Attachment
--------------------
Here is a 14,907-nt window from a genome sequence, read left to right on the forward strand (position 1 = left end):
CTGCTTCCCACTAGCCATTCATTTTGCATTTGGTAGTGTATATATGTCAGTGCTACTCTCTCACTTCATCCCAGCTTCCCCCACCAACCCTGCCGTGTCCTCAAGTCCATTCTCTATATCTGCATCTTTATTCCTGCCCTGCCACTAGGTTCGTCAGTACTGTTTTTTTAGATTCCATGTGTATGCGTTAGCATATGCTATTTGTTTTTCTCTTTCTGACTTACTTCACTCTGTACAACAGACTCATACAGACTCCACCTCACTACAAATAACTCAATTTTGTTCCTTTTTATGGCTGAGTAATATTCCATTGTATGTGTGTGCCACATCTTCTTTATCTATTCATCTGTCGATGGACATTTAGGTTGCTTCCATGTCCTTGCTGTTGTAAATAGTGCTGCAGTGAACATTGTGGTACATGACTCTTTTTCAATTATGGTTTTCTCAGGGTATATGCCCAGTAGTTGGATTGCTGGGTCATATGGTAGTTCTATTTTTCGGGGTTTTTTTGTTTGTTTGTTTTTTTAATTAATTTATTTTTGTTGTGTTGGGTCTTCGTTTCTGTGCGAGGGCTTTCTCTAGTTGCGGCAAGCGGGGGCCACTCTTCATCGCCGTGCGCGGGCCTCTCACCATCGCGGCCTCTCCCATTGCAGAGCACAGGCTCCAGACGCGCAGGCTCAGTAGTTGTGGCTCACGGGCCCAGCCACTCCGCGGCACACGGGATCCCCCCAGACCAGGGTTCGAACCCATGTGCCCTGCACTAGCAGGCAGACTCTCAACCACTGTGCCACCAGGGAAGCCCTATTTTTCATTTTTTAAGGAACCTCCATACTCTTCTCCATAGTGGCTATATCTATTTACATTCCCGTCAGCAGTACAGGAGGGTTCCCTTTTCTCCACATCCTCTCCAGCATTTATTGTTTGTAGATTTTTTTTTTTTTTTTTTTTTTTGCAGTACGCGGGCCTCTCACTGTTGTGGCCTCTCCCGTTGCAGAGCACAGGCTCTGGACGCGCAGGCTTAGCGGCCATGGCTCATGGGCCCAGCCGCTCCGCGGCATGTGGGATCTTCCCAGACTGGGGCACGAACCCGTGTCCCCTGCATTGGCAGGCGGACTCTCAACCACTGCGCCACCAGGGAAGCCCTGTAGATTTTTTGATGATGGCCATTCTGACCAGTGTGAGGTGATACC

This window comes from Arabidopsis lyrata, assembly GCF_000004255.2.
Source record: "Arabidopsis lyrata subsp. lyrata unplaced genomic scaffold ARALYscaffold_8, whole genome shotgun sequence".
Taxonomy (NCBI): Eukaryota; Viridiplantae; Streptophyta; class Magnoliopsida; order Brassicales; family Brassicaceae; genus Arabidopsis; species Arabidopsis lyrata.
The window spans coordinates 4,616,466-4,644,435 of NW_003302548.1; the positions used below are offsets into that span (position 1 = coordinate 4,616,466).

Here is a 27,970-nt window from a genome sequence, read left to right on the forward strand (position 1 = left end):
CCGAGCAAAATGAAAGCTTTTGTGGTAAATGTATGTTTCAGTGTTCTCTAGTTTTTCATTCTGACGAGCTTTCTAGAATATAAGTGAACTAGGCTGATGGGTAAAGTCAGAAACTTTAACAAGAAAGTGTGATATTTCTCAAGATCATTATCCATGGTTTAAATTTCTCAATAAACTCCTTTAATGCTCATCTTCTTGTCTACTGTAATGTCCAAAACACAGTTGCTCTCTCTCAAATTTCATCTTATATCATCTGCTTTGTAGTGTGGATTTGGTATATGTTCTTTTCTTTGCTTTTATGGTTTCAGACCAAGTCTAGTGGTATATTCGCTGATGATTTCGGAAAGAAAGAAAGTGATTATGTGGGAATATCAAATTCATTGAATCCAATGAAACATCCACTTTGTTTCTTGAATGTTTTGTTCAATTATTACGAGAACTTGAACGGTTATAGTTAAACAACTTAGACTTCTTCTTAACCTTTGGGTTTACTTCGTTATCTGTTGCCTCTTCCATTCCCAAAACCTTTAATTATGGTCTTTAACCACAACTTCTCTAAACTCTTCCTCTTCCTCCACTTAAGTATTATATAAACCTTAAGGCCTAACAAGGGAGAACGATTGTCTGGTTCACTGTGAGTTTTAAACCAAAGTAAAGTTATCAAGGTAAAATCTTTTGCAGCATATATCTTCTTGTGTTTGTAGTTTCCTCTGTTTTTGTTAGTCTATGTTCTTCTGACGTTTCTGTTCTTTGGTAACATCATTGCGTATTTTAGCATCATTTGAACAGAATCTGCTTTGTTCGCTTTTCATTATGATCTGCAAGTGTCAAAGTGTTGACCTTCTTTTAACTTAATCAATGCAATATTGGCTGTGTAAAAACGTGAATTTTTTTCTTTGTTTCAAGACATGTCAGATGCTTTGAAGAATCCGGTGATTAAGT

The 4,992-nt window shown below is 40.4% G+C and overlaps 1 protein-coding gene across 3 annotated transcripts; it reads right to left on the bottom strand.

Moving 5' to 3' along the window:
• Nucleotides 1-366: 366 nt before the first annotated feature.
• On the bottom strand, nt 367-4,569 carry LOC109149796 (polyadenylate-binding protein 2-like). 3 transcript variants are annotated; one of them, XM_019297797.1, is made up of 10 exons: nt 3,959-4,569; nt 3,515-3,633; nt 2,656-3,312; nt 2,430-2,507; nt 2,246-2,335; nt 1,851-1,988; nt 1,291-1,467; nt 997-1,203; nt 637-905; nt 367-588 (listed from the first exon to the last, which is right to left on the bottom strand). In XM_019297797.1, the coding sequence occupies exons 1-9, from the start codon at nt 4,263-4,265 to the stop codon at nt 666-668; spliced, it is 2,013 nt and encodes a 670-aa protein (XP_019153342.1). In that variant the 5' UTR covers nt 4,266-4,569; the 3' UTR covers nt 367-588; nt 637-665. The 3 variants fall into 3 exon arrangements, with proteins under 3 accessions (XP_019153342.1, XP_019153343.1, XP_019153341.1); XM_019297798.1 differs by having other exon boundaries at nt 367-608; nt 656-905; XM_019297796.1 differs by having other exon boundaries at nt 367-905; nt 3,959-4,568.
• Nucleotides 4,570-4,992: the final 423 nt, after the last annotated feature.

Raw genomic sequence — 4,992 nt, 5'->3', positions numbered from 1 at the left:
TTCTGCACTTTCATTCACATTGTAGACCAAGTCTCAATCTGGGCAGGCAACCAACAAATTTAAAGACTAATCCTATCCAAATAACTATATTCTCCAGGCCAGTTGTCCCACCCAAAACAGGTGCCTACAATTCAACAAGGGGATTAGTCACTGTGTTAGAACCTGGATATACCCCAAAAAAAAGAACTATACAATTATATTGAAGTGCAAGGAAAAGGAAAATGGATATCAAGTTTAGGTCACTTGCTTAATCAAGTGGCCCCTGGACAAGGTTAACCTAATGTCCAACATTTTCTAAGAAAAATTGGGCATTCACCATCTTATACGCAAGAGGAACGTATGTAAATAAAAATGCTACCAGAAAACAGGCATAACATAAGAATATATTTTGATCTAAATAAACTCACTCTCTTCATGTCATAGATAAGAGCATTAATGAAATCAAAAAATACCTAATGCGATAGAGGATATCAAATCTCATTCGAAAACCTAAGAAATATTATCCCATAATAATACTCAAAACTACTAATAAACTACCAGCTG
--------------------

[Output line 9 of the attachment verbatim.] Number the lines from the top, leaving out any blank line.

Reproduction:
The 4,992-nt window shown below is 40.4% G+C and overlaps 1 protein-coding gene across 3 annotated transcripts; it reads right to left on the bottom strand.